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How do I read this triple summation?

$$\sum_{1\leq i < j < k \leq 4}a_{ijk}$$

The exercise asks me to express it as three sumations and to expand them in the following way:

1) Summing first on $k$, then on $j$ and last on $i$.

2) Summing first on $i$, then on $j$ and last on $k$.

My attempt:

$$ \sum_{k=3}^4\sum_{j=2}^{k-1}\sum_{i=1}^{j-1} a_{ijk}=\sum_{j=2}^2\sum_{i=1}^{j-1}a_{ij3}+\sum_{j=2}^3\sum_{i=1}^{j-1}a_{ij4}=\sum_{i=1}^1a_{i23}+\sum_{i=1}^{1}a_{i24}+\sum_{i=1}^2a_{i34} \\=a_{123}+a_{124}+a_{134}+a_{234}$$

Is this correct so far? I don't know how to do the following parts of the exercise.

Could someone give me a general explanation on how to read this type of multiple summations?

Thanks all in advice.

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$$ \sum_{i=1}^2 \sum_{j=i+1}^3 \sum_{k=j+1}^4 a_{ijk} = \sum_{k=3}^4 \sum_{j=2}^{k-1} \sum_{i=1}^{j-1} a_{ijk} = a_{123}+a_{124}+a_{134}+a_{234} $$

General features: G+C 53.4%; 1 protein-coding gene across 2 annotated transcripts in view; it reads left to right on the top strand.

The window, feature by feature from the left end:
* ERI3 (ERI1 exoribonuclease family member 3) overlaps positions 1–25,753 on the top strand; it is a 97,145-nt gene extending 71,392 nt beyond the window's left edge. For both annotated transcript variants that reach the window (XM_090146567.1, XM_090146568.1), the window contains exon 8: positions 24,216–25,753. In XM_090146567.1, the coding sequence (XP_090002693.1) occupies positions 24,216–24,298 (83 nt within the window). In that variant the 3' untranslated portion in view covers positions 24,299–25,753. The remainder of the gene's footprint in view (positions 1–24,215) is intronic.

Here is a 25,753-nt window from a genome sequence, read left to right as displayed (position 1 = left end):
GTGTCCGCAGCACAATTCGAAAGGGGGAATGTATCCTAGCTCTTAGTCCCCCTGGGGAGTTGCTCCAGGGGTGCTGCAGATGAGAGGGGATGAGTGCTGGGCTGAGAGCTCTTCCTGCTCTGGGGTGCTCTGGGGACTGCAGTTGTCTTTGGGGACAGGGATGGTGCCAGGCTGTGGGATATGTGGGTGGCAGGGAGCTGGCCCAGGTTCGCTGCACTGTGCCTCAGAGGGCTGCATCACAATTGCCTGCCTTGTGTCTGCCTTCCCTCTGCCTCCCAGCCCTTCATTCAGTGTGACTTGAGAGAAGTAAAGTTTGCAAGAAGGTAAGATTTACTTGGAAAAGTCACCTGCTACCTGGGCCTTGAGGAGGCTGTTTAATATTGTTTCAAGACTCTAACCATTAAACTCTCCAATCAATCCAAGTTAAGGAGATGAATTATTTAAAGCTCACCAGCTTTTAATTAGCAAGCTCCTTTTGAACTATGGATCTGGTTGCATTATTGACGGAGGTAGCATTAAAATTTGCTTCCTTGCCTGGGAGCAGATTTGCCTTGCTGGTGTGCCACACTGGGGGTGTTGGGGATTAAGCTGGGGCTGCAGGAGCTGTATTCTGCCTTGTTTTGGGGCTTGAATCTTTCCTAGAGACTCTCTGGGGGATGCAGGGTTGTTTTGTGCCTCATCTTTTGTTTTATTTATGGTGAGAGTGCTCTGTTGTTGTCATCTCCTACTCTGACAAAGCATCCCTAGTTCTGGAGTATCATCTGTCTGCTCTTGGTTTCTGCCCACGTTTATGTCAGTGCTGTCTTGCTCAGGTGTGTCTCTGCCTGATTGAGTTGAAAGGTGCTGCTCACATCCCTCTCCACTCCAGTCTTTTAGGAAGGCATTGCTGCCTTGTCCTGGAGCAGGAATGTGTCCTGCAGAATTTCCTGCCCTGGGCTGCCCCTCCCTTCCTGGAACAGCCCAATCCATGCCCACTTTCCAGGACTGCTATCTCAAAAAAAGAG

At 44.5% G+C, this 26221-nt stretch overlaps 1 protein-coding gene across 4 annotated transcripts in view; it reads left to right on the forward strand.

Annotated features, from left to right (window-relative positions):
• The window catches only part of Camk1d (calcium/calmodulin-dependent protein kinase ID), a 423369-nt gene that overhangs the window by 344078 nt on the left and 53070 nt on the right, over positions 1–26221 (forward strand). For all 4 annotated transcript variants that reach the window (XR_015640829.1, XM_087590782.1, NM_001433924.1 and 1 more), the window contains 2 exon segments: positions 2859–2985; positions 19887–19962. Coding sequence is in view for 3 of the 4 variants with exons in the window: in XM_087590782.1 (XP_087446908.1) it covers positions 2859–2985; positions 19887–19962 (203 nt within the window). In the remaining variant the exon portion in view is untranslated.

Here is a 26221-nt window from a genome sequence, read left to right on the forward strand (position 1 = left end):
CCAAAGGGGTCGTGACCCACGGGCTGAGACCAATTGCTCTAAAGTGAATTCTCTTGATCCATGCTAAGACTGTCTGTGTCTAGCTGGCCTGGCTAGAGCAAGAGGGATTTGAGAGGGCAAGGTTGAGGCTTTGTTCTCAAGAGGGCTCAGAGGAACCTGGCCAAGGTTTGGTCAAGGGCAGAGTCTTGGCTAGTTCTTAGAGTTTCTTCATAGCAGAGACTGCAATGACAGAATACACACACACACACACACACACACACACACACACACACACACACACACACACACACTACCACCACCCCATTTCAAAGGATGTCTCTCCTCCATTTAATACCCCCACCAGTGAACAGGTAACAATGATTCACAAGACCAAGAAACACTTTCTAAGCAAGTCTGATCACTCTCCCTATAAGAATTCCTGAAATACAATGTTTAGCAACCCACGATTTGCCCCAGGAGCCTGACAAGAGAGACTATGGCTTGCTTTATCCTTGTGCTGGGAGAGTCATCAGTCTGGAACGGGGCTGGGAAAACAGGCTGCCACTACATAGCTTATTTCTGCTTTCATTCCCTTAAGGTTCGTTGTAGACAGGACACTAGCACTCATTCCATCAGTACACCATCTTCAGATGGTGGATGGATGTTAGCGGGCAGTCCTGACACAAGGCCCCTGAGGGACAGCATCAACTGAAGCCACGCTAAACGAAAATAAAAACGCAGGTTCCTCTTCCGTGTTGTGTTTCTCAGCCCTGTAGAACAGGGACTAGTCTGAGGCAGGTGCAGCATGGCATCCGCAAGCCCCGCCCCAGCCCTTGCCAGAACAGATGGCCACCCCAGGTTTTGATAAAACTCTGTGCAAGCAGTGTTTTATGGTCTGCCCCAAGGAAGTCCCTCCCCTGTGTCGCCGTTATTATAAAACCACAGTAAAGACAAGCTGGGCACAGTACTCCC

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  • $\begingroup$ Could you explain how you went the one starting with k to the other one? $\endgroup$ – YoTengoUnLCD May 20 '15 at 20:57
  • $\begingroup$ I didn't go from one to the other; they're constructed essentially identically, but the left triple sum is constructed from the top, and the right triple sum is constructed from the bottom. For instance, if $1 \leq i < j < k \leq 4$, then $k$ can only run from $3$ to $4$ (if $k \leq 2$ there isn't enough "room" for $i$ and $j$), then $j$ can only run from $2$ to $k-1$, and $i$ can only run from $1$ to $j-1$. $\endgroup$ – Brian Tung May 20 '15 at 22:14
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You are correct.

For (1), $\displaystyle\sum_{1\leq i<j<k\leq 4}a_{ijk}=\sum_{1\leq i<j< 3}a_{ij3}+\sum_{1\leq i<j<4}a_{ij4}=\sum_{1\leq i<2}a_{i23}+\sum_{1\leq i<2}a_{i24}+\sum_{1\leq i<3}a_{i34}=a_{123}+a_{124}+a_{134}+a_{234}.$

(2) is analogous.

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1) $\sum_{k=1}^4 \sum_{j=1}^{k-1} \sum_{i=1}^{j-1} a_{ijk}$

2) $\sum_{i=1}^4 \sum_{j=i+1}^4 \sum_{k=j+1}^4 a_{ijk}$

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When there is just one part of the sum, you should think that you're summing over a set. You should think of it as

$$\sum_{(i,j,k)\in S}a_{ijk}$$

where $S=\{(i,j,k)\mid1\le i<j<k\le4\}$

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